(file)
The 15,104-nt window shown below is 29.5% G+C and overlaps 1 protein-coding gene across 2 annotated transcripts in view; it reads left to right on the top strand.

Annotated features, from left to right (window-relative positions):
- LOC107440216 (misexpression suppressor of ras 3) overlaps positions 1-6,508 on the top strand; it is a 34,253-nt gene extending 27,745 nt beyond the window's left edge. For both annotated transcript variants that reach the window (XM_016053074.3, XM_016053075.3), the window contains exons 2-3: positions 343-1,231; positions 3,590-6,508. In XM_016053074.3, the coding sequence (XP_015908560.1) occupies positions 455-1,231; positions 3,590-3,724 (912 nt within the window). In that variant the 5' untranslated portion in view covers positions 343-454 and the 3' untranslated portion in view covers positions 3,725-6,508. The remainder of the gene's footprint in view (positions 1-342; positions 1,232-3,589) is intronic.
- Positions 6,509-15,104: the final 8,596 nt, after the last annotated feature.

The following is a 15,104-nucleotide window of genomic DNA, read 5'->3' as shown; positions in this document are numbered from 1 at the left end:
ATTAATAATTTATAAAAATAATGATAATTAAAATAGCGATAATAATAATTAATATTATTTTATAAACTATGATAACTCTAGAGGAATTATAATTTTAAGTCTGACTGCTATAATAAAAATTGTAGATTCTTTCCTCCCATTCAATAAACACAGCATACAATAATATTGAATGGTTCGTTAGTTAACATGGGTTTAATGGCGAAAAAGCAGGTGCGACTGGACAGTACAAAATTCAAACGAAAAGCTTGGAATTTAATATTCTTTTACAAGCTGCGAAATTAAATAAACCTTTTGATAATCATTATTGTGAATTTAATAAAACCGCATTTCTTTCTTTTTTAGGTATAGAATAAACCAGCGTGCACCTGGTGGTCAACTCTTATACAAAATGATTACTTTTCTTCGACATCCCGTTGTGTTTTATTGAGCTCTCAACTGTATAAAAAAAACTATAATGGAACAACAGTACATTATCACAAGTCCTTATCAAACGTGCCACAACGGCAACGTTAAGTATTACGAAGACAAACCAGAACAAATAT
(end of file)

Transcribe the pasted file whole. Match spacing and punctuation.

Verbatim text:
The 15,104-nt window shown below is 29.5% G+C and overlaps 1 protein-coding gene across 2 annotated transcripts in view; it reads left to right on the top strand.

Annotated features, from left to right (window-relative positions):
- LOC107440216 (misexpression suppressor of ras 3) overlaps positions 1-6,508 on the top strand; it is a 34,253-nt gene extending 27,745 nt beyond the window's left edge. For both annotated transcript variants that reach the window (XM_016053074.3, XM_016053075.3), the window contains exons 2-3: positions 343-1,231; positions 3,590-6,508. In XM_016053074.3, the coding sequence (XP_015908560.1) occupies positions 455-1,231; positions 3,590-3,724 (912 nt within the window). In that variant the 5' untranslated portion in view covers positions 343-454 and the 3' untranslated portion in view covers positions 3,725-6,508. The remainder of the gene's footprint in view (positions 1-342; positions 1,232-3,589) is intronic.
- Positions 6,509-15,104: the final 8,596 nt, after the last annotated feature.

The following is a 15,104-nucleotide window of genomic DNA, read 5'->3' as shown; positions in this document are numbered from 1 at the left end:
ATTAATAATTTATAAAAATAATGATAATTAAAATAGCGATAATAATAATTAATATTATTTTATAAACTATGATAACTCTAGAGGAATTATAATTTTAAGTCTGACTGCTATAATAAAAATTGTAGATTCTTTCCTCCCATTCAATAAACACAGCATACAATAATATTGAATGGTTCGTTAGTTAACATGGGTTTAATGGCGAAAAAGCAGGTGCGACTGGACAGTACAAAATTCAAACGAAAAGCTTGGAATTTAATATTCTTTTACAAGCTGCGAAATTAAATAAACCTTTTGATAATCATTATTGTGAATTTAATAAAACCGCATTTCTTTCTTTTTTAGGTATAGAATAAACCAGCGTGCACCTGGTGGTCAACTCTTATACAAAATGATTACTTTTCTTCGACATCCCGTTGTGTTTTATTGAGCTCTCAACTGTATAAAAAAAACTATAATGGAACAACAGTACATTATCACAAGTCCTTATCAAACGTGCCACAACGGCAACGTTAAGTATTACGAAGACAAACCAGAACAAATAT